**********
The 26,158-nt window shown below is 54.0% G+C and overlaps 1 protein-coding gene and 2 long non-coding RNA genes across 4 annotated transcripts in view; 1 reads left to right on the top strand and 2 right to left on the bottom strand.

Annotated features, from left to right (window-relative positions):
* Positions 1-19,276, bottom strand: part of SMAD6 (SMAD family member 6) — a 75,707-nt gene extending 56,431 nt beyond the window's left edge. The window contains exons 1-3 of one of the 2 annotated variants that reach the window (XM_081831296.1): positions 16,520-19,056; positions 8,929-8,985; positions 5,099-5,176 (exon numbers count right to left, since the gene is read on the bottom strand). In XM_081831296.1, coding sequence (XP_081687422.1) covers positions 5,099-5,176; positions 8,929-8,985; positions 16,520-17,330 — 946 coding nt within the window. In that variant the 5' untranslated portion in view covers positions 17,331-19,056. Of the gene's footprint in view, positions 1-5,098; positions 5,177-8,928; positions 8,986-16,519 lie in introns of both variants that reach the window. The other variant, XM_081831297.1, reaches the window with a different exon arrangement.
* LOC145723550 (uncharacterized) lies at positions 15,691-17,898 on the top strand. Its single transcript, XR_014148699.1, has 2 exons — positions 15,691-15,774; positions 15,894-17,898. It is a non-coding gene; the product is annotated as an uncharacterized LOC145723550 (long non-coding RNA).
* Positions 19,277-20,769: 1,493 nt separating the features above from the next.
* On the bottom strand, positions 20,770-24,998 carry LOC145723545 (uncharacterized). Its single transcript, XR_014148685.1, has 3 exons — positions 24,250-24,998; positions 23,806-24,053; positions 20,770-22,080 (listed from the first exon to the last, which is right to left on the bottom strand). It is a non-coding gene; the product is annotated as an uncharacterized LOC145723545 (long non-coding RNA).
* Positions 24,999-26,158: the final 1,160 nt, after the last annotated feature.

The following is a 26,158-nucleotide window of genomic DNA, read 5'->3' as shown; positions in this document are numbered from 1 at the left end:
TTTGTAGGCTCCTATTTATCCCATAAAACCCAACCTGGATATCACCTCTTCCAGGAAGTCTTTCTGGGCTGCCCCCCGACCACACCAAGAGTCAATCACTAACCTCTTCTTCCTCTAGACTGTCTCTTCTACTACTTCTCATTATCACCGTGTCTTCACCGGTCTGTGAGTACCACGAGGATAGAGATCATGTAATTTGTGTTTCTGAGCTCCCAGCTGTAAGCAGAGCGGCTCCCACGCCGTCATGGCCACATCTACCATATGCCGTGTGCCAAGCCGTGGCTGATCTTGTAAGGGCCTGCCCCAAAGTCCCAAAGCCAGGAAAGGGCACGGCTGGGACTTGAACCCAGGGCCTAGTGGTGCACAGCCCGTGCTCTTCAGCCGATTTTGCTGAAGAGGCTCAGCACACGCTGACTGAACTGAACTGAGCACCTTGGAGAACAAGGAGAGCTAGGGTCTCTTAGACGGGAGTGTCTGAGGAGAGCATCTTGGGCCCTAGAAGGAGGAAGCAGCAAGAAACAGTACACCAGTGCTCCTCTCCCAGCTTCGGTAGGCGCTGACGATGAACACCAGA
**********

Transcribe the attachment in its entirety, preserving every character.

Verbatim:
The 26,158-nt window shown below is 54.0% G+C and overlaps 1 protein-coding gene and 2 long non-coding RNA genes across 4 annotated transcripts in view; 1 reads left to right on the top strand and 2 right to left on the bottom strand.

Annotated features, from left to right (window-relative positions):
* Positions 1-19,276, bottom strand: part of SMAD6 (SMAD family member 6) — a 75,707-nt gene extending 56,431 nt beyond the window's left edge. The window contains exons 1-3 of one of the 2 annotated variants that reach the window (XM_081831296.1): positions 16,520-19,056; positions 8,929-8,985; positions 5,099-5,176 (exon numbers count right to left, since the gene is read on the bottom strand). In XM_081831296.1, coding sequence (XP_081687422.1) covers positions 5,099-5,176; positions 8,929-8,985; positions 16,520-17,330 — 946 coding nt within the window. In that variant the 5' untranslated portion in view covers positions 17,331-19,056. Of the gene's footprint in view, positions 1-5,098; positions 5,177-8,928; positions 8,986-16,519 lie in introns of both variants that reach the window. The other variant, XM_081831297.1, reaches the window with a different exon arrangement.
* LOC145723550 (uncharacterized) lies at positions 15,691-17,898 on the top strand. Its single transcript, XR_014148699.1, has 2 exons — positions 15,691-15,774; positions 15,894-17,898. It is a non-coding gene; the product is annotated as an uncharacterized LOC145723550 (long non-coding RNA).
* Positions 19,277-20,769: 1,493 nt separating the features above from the next.
* On the bottom strand, positions 20,770-24,998 carry LOC145723545 (uncharacterized). Its single transcript, XR_014148685.1, has 3 exons — positions 24,250-24,998; positions 23,806-24,053; positions 20,770-22,080 (listed from the first exon to the last, which is right to left on the bottom strand). It is a non-coding gene; the product is annotated as an uncharacterized LOC145723545 (long non-coding RNA).
* Positions 24,999-26,158: the final 1,160 nt, after the last annotated feature.

The following is a 26,158-nucleotide window of genomic DNA, read 5'->3' as shown; positions in this document are numbered from 1 at the left end:
TTTGTAGGCTCCTATTTATCCCATAAAACCCAACCTGGATATCACCTCTTCCAGGAAGTCTTTCTGGGCTGCCCCCCGACCACACCAAGAGTCAATCACTAACCTCTTCTTCCTCTAGACTGTCTCTTCTACTACTTCTCATTATCACCGTGTCTTCACCGGTCTGTGAGTACCACGAGGATAGAGATCATGTAATTTGTGTTTCTGAGCTCCCAGCTGTAAGCAGAGCGGCTCCCACGCCGTCATGGCCACATCTACCATATGCCGTGTGCCAAGCCGTGGCTGATCTTGTAAGGGCCTGCCCCAAAGTCCCAAAGCCAGGAAAGGGCACGGCTGGGACTTGAACCCAGGGCCTAGTGGTGCACAGCCCGTGCTCTTCAGCCGATTTTGCTGAAGAGGCTCAGCACACGCTGACTGAACTGAACTGAGCACCTTGGAGAACAAGGAGAGCTAGGGTCTCTTAGACGGGAGTGTCTGAGGAGAGCATCTTGGGCCCTAGAAGGAGGAAGCAGCAAGAAACAGTACACCAGTGCTCCTCTCCCAGCTTCGGTAGGCGCTGACGATGAACACCAGA